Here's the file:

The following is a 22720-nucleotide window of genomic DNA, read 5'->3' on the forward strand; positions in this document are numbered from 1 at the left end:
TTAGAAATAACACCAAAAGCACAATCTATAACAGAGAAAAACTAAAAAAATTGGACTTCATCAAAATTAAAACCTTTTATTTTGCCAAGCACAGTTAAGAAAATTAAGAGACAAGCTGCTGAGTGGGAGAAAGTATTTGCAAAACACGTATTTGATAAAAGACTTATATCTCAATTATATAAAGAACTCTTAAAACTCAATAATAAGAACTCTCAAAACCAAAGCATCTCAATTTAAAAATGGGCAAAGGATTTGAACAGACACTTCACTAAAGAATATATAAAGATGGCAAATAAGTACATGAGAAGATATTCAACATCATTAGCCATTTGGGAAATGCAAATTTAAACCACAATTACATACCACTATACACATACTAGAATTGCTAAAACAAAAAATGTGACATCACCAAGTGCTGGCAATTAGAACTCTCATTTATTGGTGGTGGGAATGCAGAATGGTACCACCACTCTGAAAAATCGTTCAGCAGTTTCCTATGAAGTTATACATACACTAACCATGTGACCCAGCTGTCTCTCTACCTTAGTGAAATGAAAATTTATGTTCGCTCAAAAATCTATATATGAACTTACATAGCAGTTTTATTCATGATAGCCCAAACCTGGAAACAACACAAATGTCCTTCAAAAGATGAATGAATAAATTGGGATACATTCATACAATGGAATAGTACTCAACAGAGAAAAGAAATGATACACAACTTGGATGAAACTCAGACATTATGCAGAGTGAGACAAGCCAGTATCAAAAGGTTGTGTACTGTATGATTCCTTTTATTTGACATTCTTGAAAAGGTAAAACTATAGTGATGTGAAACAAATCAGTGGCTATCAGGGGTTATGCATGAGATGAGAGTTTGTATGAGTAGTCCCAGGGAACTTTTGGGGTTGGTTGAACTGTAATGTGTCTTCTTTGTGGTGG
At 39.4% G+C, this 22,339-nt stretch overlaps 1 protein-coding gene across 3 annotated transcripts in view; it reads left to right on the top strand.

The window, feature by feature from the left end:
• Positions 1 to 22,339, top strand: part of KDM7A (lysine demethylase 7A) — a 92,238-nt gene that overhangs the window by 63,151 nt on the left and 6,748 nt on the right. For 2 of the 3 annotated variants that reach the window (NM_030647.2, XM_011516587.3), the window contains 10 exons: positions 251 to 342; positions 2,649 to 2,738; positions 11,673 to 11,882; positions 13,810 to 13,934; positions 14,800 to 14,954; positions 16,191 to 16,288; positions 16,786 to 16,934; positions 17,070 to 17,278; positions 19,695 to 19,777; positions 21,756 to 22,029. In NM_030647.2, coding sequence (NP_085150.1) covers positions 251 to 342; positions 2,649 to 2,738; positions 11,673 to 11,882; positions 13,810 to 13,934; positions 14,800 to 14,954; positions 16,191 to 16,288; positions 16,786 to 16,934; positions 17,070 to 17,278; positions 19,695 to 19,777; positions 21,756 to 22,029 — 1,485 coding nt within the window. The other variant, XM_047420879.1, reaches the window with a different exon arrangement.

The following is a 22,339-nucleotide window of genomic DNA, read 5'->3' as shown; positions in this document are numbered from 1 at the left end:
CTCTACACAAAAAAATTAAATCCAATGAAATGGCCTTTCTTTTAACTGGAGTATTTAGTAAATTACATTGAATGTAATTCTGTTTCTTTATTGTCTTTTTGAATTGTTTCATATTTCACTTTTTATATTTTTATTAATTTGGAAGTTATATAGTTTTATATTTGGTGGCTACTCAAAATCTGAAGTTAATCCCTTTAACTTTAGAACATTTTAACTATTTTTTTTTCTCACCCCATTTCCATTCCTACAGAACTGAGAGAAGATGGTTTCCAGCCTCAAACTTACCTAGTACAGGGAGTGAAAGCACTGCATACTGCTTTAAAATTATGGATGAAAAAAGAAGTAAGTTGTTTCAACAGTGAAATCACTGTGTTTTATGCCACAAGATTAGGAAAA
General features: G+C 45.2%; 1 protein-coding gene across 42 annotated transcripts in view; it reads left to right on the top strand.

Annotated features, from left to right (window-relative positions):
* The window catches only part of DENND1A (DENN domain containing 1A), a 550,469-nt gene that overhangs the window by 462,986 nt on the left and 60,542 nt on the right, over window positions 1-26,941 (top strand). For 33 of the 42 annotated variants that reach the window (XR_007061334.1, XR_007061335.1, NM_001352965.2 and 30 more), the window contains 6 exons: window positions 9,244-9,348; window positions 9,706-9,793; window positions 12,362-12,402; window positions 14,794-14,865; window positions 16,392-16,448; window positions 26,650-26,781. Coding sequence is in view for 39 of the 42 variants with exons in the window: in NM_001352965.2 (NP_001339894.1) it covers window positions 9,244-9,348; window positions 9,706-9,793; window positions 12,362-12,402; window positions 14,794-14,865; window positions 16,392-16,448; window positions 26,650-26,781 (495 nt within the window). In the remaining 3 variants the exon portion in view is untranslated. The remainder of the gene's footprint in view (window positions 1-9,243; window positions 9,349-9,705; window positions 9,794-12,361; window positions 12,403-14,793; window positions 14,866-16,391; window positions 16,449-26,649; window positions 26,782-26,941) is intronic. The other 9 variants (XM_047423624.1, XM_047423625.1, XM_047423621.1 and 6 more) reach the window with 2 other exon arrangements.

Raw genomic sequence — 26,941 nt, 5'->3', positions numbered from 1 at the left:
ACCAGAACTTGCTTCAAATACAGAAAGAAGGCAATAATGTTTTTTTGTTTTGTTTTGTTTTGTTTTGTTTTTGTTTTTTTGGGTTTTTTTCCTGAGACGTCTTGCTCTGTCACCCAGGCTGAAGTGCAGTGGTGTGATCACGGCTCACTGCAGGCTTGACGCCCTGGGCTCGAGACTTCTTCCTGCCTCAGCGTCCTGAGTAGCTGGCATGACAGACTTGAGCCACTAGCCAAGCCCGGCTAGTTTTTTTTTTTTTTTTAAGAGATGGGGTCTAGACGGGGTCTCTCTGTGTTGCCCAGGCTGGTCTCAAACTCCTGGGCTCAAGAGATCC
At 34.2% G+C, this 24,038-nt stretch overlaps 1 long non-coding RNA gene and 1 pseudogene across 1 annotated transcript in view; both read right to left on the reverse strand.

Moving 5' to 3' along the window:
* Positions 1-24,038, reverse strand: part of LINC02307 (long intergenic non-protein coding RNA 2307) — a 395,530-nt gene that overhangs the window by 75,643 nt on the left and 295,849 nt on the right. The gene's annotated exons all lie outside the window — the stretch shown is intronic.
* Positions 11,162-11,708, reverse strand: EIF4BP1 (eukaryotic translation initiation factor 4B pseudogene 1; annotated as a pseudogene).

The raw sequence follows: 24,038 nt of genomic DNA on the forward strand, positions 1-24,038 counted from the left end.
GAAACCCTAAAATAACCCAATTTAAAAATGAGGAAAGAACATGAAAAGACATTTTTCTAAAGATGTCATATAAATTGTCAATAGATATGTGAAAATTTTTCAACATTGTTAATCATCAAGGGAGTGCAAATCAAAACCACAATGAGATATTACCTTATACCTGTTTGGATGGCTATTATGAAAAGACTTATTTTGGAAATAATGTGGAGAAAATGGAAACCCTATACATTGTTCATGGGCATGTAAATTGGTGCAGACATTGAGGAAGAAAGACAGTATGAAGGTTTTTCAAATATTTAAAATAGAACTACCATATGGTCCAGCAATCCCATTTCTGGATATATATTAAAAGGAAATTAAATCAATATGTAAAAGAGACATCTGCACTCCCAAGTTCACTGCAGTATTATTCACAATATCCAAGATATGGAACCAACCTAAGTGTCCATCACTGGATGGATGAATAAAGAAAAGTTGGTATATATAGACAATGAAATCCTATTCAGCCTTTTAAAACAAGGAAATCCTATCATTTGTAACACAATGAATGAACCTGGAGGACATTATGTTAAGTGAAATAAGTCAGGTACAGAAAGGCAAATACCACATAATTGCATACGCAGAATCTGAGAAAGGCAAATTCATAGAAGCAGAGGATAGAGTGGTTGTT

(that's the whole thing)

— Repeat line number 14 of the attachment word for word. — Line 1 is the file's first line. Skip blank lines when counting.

Moving 5' to 3' along the window: